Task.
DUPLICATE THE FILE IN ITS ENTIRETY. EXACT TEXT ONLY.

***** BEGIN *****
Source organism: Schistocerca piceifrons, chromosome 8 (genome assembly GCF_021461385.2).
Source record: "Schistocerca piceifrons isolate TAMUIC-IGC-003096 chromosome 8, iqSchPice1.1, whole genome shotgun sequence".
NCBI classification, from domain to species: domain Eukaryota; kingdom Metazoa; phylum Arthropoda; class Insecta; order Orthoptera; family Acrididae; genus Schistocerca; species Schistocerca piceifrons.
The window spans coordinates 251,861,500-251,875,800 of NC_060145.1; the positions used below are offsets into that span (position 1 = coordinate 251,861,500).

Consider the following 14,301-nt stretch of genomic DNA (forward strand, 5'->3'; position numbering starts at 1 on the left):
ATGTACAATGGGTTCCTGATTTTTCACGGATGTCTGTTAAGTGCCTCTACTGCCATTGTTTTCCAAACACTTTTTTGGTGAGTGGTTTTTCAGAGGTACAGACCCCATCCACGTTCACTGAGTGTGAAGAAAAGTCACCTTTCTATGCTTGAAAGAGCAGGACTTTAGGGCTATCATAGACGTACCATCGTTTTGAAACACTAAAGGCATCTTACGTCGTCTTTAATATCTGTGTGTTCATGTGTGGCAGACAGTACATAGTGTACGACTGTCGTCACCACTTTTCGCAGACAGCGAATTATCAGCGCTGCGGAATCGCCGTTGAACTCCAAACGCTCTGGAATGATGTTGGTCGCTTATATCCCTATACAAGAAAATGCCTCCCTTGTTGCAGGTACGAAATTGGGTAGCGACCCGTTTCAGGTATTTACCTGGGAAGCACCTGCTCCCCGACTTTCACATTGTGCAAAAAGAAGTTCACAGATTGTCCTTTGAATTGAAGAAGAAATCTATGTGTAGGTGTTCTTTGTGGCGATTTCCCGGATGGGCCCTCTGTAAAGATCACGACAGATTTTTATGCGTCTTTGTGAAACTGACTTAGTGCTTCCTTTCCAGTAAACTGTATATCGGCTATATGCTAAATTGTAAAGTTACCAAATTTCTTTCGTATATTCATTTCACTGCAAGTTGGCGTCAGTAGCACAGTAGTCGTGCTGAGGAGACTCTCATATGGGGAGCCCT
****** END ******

Source organism: Schistocerca piceifrons, chromosome 8 (genome assembly GCF_021461385.2).
Source record: "Schistocerca piceifrons isolate TAMUIC-IGC-003096 chromosome 8, iqSchPice1.1, whole genome shotgun sequence".
NCBI classification, from domain to species: domain Eukaryota; kingdom Metazoa; phylum Arthropoda; class Insecta; order Orthoptera; family Acrididae; genus Schistocerca; species Schistocerca piceifrons.
The window spans coordinates 251,861,500-251,875,800 of NC_060145.1; the positions used below are offsets into that span (position 1 = coordinate 251,861,500).

Consider the following 14,301-nt stretch of genomic DNA (forward strand, 5'->3'; position numbering starts at 1 on the left):
ATGTACAATGGGTTCCTGATTTTTCACGGATGTCTGTTAAGTGCCTCTACTGCCATTGTTTTCCAAACACTTTTTTGGTGAGTGGTTTTTCAGAGGTACAGACCCCATCCACGTTCACTGAGTGTGAAGAAAAGTCACCTTTCTATGCTTGAAAGAGCAGGACTTTAGGGCTATCATAGACGTACCATCGTTTTGAAACACTAAAGGCATCTTACGTCGTCTTTAATATCTGTGTGTTCATGTGTGGCAGACAGTACATAGTGTACGACTGTCGTCACCACTTTTCGCAGACAGCGAATTATCAGCGCTGCGGAATCGCCGTTGAACTCCAAACGCTCTGGAATGATGTTGGTCGCTTATATCCCTATACAAGAAAATGCCTCCCTTGTTGCAGGTACGAAATTGGGTAGCGACCCGTTTCAGGTATTTACCTGGGAAGCACCTGCTCCCCGACTTTCACATTGTGCAAAAAGAAGTTCACAGATTGTCCTTTGAATTGAAGAAGAAATCTATGTGTAGGTGTTCTTTGTGGCGATTTCCCGGATGGGCCCTCTGTAAAGATCACGACAGATTTTTATGCGTCTTTGTGAAACTGACTTAGTGCTTCCTTTCCAGTAAACTGTATATCGGCTATATGCTAAATTGTAAAGTTACCAAATTTCTTTCGTATATTCATTTCACTGCAAGTTGGCGTCAGTAGCACAGTAGTCGTGCTGAGGAGACTCTCATATGGGGAGCCCT